Natural hazards, risk, and the resilience of transportation infrastructure: an example of risk-based geotechnical asset management

Scott A. Anderson, Mark J. Vessely and Ty Ortiz

Abstract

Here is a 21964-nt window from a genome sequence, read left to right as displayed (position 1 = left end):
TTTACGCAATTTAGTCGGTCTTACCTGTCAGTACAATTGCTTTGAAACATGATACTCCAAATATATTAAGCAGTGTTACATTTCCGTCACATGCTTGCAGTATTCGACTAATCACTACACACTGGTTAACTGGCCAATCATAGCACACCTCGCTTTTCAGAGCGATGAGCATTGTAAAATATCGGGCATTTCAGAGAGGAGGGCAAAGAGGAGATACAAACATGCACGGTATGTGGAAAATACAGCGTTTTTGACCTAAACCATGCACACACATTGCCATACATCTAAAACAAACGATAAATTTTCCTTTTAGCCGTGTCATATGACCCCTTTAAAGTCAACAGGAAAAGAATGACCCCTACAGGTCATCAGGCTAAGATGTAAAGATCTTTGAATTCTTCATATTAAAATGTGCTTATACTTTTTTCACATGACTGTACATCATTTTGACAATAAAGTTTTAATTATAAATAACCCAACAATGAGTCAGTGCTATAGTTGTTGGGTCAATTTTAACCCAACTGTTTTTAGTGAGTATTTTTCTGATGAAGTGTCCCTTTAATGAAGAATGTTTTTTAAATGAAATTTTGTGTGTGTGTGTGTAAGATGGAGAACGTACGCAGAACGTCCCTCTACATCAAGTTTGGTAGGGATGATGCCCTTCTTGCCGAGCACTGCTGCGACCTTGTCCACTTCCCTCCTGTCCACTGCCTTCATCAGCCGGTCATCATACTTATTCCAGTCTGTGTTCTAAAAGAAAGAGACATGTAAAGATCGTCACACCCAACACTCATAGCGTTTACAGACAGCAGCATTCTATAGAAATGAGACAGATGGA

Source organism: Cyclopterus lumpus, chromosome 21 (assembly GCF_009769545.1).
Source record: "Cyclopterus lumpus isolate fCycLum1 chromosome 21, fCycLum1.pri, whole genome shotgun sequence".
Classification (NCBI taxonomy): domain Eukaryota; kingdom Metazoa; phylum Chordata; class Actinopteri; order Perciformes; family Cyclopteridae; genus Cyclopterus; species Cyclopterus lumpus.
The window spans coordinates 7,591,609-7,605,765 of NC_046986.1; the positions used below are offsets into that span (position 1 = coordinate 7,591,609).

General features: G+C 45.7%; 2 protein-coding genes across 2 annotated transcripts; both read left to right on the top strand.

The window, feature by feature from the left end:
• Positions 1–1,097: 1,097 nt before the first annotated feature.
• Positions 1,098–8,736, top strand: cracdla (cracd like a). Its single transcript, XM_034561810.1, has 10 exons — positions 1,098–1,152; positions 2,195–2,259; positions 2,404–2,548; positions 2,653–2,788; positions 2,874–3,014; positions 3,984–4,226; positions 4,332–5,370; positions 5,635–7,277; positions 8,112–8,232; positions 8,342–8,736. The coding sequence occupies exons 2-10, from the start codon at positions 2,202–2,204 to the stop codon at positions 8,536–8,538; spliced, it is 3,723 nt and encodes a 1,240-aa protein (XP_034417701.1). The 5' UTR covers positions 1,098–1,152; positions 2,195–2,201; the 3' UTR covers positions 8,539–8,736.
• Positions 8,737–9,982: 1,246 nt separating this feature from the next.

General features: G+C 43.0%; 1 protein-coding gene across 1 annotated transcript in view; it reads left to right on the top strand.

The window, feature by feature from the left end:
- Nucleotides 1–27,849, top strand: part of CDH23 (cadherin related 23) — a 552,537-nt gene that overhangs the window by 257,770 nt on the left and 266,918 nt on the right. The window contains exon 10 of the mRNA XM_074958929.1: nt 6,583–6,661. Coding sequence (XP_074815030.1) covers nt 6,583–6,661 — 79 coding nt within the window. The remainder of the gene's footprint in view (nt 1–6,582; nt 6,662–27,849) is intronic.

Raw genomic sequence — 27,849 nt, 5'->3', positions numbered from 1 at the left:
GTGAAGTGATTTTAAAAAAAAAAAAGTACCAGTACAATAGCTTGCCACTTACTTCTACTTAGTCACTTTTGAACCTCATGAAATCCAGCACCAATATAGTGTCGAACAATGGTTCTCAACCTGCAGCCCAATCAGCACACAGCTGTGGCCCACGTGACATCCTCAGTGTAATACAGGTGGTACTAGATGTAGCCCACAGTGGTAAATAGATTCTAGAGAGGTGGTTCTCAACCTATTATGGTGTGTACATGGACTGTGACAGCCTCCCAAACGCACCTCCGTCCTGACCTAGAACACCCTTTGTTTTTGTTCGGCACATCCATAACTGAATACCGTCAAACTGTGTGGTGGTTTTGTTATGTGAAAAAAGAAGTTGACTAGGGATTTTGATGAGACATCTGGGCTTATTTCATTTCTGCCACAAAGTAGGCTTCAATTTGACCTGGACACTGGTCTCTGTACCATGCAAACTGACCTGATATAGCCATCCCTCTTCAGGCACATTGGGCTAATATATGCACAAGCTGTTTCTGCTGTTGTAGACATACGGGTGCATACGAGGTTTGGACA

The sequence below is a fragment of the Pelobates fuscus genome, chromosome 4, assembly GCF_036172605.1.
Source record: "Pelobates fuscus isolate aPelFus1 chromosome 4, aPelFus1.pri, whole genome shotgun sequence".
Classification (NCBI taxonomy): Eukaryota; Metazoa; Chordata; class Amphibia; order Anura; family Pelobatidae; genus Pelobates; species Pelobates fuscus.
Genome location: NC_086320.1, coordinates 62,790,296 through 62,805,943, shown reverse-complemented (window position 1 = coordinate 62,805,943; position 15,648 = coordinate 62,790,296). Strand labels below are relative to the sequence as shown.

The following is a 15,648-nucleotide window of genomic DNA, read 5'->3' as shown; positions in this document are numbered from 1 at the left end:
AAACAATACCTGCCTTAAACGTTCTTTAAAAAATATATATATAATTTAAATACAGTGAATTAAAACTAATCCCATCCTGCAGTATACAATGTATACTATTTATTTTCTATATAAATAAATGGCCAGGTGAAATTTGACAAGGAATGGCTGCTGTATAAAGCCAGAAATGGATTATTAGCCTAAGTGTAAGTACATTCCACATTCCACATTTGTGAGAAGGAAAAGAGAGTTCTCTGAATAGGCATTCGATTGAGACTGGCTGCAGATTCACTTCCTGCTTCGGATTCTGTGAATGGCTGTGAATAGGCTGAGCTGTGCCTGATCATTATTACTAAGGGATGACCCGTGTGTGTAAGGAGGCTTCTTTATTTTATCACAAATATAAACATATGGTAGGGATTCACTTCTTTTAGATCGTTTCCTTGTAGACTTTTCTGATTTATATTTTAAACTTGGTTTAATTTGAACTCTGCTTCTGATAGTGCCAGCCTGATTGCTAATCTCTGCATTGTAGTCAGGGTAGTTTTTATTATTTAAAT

The Colorado Department of Transportation (CDOT) has recently implemented a Risk-Based Transportation Asset Management Plan (RB TAMP) that incorporates geotechnical assets and hazards. CDOT’s RB TAMP includes an ancillary wall structures program that includes all earth retaining structures, and a geohazards management program which is used to manage multiple hazards related to slopes, embankments, and roadway subgrade. The RB TAMP states multiple performance goals to be achieved, including safety, infrastructure condition, reliability, congestion, and maintenance, and the state will measure and report progress in these areas. Natural hazards, physical failures, external agency impacts and operational risks are risk types that present threats to CDOT’s achievement of their goals. The way these risks act on assets to impact performance goals can be visualized in a cubic form, and this allows for recognition of how many elements of risk there are, for making explicit decisions on which risks to address and how, and for communicating these decisions to others. Risk analysis at CDOT includes both qualitative and quantitative approaches in accordance with data availability. The quantitative estimate of risk is expressed in terms of exposure cost for all assets, risk types and performance goals and then used by CDOT subject matter experts for project selection and planning. The estimated risk exposures are also categorized into Level of Risk grades that are used to concisely communicate risk levels to executive management and to compare the long-term performance risks between asset types under different funding scenarios in the RB TAMP.